Volkan Oezdemir has delivered some big knockouts over the years, but hasn’t looked great whenever fights get extended. I believe his power has carried him further than his skills.

The Swiss kickboxer throws haymakers at mid range and has some nasty low kicks, but there isn’t much depth to his game beyond that. His defense also goes out of the window once his energy depletes.

Bogdan Guskov is actually a former volleyball player, but has predominantly fought as a striker in his MMA career.

The Uzbek is a big puncher and has shown an ability to counter off the back foot. He also has devastating knees and uppercuts – which could be useful since Oezdemir is vulnerable to shots up the center channel (you can see this against Nikita Krylov).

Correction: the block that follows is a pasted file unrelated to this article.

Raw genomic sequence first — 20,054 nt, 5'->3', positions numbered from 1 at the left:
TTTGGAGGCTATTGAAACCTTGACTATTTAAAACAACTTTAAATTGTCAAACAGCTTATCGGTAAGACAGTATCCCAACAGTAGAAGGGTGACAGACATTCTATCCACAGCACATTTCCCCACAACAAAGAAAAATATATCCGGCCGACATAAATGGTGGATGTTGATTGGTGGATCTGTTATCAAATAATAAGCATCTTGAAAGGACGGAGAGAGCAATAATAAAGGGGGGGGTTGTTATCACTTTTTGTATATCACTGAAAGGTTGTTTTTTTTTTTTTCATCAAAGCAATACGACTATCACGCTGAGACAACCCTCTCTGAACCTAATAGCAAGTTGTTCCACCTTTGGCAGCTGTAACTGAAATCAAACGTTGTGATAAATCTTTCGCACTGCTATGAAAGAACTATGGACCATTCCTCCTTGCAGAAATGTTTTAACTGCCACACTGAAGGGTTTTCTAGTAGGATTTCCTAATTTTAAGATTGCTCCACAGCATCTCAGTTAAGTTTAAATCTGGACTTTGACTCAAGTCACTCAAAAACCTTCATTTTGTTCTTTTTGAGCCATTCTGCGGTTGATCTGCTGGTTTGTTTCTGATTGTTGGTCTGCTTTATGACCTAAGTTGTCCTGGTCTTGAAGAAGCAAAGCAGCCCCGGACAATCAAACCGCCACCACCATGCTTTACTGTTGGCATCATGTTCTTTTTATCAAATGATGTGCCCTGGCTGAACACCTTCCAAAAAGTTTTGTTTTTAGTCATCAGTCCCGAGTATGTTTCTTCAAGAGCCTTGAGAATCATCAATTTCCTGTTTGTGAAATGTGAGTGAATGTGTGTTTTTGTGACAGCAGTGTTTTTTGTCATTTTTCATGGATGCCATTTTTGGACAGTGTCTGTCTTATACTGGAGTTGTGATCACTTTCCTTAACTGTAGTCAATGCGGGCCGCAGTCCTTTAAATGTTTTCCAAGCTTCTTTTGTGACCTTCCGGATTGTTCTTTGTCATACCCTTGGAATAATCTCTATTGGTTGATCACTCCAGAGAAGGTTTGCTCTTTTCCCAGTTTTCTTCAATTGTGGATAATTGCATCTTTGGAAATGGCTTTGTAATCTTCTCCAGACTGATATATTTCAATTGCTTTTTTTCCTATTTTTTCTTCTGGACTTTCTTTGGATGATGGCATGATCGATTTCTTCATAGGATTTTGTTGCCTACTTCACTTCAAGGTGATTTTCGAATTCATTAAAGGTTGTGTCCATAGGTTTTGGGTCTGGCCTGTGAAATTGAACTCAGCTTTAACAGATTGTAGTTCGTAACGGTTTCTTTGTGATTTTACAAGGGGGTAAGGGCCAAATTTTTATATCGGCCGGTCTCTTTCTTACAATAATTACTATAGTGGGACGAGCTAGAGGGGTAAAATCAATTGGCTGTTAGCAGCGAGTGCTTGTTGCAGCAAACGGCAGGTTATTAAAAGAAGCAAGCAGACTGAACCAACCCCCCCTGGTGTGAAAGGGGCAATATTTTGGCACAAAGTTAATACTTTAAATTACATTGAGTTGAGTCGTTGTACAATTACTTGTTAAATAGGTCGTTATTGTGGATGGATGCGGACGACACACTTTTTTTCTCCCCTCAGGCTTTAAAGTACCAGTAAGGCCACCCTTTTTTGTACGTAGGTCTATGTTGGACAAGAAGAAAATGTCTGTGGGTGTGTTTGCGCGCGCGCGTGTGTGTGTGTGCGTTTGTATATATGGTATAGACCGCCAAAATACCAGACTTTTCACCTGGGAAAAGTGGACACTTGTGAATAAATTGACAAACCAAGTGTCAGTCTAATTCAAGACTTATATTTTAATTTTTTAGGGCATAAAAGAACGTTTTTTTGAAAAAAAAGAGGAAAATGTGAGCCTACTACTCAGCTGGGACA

I’m not sure how legitimate Guskov’s BJJ brown belt is, but he can wrestle opponents to the mat and has devastating ground and pound.

Word on the street is that Guskov consumes plenty of protein shakes, so he should be in top physical condition despite not having a complete training camp.

As a main sparing partner of Sharabutdin Magomedov, I don’t think this matchup will present any new challenges that Guskov hasn’t seen in the training room.

This is a volatile fight to bet on because of the unknown variables, but I have to side with Bogdan Guskov at plus money.

Benoit Saint-Denis vs. Thiago Moises

After three emphatic finishes in a row, Benoit Saint-Denis gets a rightful step up in competition in front of his home fans.

The Frenchman’s striking is raw, but he fights with supreme aggression and has good body kicks and elbows. Thiago Moises is a patient and methodical counter-puncher, so coming hot out the gates would seem like a smart decision for Saint-Denis.